Monday, April 28, 2008

Cyclists live longer

Here is a link to a humorous TV ad from Holland.

Statistics actually confirm the statement made in the ad is true; that is, with the exception of one. When comparing the fatality risk by miles traveled, every one million miles cycled, (1.6 Million Kilometers.) produces 0.039 cyclist fatalities, compared to 0.016 fatalities for motorists.

Both figures are very low but it would seem in this straight up, mile for mile comparison, that cyclists are more than twice as likely to die on a bicycle than in an automobile.

However, this statistic is flawed to the point that it can be ignored, for the simple reason it would take a cyclist riding slightly under 385 miles per week, 50 years to ride one million miles.

Most of us will never come close to that kind of cycling mileage; 500,000 miles in a lifetime would be very good. Compare this to driving, and we all know how relatively easy it is to put 100,000 miles on our car speedometer, two million miles in an automobile in a lifetime is not unreasonable.

When you consider the lower mileage covered in any given year, the chances of a bicycle fatality are greatly reduced. This is confirmed in another statistic that compares hours cycling with hours driving.

For every million hours spent cycling the fatality rate is 0.26, compared to 0.47 deaths per million driving hours. Therefore, driving a motor vehicle has nearly twice the risk of fatality as riding a bike for a given duration.

If you rode your bike non-stop for 114 years, which is one million hours, your chances of being killed on the road would be roughly 1 in 4. In that same period, your chances of dying of natural causes would be at least 99.999%.

Another statistic compares fatalities per million people. According to the US National Safety Council, for every million cyclists in the US, 16.5 die each year, whereas for every million motorists, 19.9 die each year.

How about the chances of dying as a result of injuries from a bicycle accident? One would suppose that crashing on a bicycle has a higher risk of death than crashing in a motor vehicle, but according to the NHTSA, bicycles compare rather well.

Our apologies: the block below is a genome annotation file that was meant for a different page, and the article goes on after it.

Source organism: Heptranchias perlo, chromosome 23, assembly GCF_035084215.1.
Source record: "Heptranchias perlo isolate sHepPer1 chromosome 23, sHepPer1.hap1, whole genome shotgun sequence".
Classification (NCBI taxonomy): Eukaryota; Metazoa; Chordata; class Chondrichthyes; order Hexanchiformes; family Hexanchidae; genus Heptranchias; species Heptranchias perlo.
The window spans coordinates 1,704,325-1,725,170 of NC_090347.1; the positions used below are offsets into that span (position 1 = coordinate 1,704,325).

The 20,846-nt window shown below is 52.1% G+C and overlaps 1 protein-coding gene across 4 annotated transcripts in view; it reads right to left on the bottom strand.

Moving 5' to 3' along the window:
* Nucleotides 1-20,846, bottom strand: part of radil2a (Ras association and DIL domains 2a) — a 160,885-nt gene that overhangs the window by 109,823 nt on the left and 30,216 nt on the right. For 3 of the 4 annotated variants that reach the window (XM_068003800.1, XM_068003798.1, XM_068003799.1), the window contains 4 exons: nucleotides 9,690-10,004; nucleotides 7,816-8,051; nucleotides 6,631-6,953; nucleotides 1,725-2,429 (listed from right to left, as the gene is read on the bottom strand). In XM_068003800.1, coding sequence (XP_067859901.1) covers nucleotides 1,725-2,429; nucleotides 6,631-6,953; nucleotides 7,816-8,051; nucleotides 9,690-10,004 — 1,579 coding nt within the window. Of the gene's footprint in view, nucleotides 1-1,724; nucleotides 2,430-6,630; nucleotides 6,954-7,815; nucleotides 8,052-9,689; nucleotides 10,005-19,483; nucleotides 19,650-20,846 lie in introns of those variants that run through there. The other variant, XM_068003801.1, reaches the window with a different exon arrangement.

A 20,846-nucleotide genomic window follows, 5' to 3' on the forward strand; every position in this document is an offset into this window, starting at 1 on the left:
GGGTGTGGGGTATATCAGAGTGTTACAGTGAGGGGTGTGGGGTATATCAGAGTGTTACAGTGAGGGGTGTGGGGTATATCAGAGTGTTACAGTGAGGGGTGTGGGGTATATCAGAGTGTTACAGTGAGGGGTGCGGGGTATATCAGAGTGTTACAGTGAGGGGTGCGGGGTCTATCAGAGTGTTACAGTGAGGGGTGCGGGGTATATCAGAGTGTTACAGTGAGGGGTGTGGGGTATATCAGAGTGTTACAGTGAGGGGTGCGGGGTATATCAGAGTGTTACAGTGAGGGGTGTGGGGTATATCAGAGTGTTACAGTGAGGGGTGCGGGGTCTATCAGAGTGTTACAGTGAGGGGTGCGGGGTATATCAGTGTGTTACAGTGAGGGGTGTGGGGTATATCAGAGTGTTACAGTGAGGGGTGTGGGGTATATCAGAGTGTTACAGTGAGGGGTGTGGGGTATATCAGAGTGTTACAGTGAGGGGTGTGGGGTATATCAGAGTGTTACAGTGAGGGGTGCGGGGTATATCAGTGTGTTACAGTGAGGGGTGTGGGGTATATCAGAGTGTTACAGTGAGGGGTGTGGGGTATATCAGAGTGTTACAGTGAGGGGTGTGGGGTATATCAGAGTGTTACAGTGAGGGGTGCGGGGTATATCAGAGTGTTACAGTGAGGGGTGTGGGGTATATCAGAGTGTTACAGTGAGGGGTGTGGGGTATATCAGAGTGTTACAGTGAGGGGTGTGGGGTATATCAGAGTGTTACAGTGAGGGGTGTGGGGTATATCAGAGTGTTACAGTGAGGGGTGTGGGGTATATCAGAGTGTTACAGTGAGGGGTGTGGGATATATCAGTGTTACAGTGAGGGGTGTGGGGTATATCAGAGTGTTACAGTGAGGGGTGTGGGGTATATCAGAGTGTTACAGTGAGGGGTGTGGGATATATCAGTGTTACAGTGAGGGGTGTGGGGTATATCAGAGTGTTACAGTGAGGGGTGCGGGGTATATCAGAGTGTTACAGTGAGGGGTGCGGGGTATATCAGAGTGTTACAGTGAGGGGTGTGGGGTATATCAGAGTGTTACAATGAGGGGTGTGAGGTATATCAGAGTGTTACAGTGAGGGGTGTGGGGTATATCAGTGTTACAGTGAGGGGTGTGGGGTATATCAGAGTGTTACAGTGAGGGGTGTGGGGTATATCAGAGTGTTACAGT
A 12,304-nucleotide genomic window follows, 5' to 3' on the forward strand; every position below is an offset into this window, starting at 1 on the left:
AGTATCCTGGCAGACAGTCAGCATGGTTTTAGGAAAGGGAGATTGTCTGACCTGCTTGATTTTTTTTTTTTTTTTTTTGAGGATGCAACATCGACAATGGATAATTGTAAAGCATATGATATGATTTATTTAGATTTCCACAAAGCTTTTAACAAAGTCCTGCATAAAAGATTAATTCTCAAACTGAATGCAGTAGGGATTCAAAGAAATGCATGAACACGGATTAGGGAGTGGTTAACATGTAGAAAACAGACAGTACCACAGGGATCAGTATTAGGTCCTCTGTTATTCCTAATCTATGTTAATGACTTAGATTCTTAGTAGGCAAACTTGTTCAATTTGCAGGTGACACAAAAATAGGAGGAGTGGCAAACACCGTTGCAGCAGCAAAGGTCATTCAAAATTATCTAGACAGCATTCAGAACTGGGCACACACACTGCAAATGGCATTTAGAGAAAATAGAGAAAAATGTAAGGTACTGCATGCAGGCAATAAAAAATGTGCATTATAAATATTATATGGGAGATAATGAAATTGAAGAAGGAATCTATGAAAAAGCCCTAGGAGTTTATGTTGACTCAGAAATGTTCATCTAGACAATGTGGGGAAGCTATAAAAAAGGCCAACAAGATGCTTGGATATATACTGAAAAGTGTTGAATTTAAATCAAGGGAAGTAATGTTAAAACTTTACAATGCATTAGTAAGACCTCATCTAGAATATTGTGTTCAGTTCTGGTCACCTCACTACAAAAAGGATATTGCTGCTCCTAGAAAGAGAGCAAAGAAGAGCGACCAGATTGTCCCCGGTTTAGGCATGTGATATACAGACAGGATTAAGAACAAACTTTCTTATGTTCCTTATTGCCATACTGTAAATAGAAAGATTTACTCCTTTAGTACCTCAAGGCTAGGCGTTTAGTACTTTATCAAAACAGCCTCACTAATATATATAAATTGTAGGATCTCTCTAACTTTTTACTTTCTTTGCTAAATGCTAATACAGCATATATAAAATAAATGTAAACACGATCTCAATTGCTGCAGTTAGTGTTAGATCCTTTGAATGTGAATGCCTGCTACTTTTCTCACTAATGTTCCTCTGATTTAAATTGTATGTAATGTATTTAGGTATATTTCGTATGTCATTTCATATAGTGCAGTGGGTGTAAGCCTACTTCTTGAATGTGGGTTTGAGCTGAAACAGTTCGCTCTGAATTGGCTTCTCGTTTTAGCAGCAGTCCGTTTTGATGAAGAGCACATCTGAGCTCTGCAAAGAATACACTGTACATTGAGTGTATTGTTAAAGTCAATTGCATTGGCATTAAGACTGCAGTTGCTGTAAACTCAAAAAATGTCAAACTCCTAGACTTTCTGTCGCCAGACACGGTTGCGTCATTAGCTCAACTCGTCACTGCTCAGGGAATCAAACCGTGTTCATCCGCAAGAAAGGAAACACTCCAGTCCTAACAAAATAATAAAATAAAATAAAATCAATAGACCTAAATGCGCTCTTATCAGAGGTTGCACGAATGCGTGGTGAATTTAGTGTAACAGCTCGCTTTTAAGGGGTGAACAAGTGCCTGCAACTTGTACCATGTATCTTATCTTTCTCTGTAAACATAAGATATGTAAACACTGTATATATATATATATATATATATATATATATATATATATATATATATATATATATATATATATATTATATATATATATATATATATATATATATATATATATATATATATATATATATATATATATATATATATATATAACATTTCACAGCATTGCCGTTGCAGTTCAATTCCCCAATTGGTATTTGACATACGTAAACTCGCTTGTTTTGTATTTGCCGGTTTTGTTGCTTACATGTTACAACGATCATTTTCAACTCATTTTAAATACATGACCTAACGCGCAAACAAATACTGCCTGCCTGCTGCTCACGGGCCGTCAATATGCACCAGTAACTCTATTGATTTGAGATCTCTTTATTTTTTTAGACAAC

The odds of dying from a bicycle crash are 1 in 71. This compares to 1 in 75 for an SUV, truck or van, 1 in 108 for a car, 1 in 26 for a motorcycle, and 1 in 15 for a pedestrian.

In other words, the odds of dying in a bike crash are about the same as the odds of dying in an SUV crash. The false sense of security that comes from driving an SUV tends to produce far more dangerous driving behavior.

Many cyclists fear being hit from behind. This type of accident only accounts for slightly over 10% of all bicycle accidents, and half of these occur at night when the cyclist does not have lights.

In 90% of cases where a cyclist is hit from behind, injuries were minimal. In explaining the high death rate when pedestrians are hit. A pedestrian hit by a car doing 40 mph, the pedestrian is practically stationary, and the 40 mph impact is directly on the body.

Whereas, a cyclist traveling at 15 mph, hit by a car doing 40, the impact is 25 mph if hit from behind, and it is often not a direct hit on the body.

The most common accidents occur in front of you, and by defensive riding, many can be avoided. These are, vehicles coming towards you and turning in front of you. Vehicles pulling out from side roads and driveways in front of you. Drivers passing you then turning right in front of you (The right hook, or left hook in the UK.)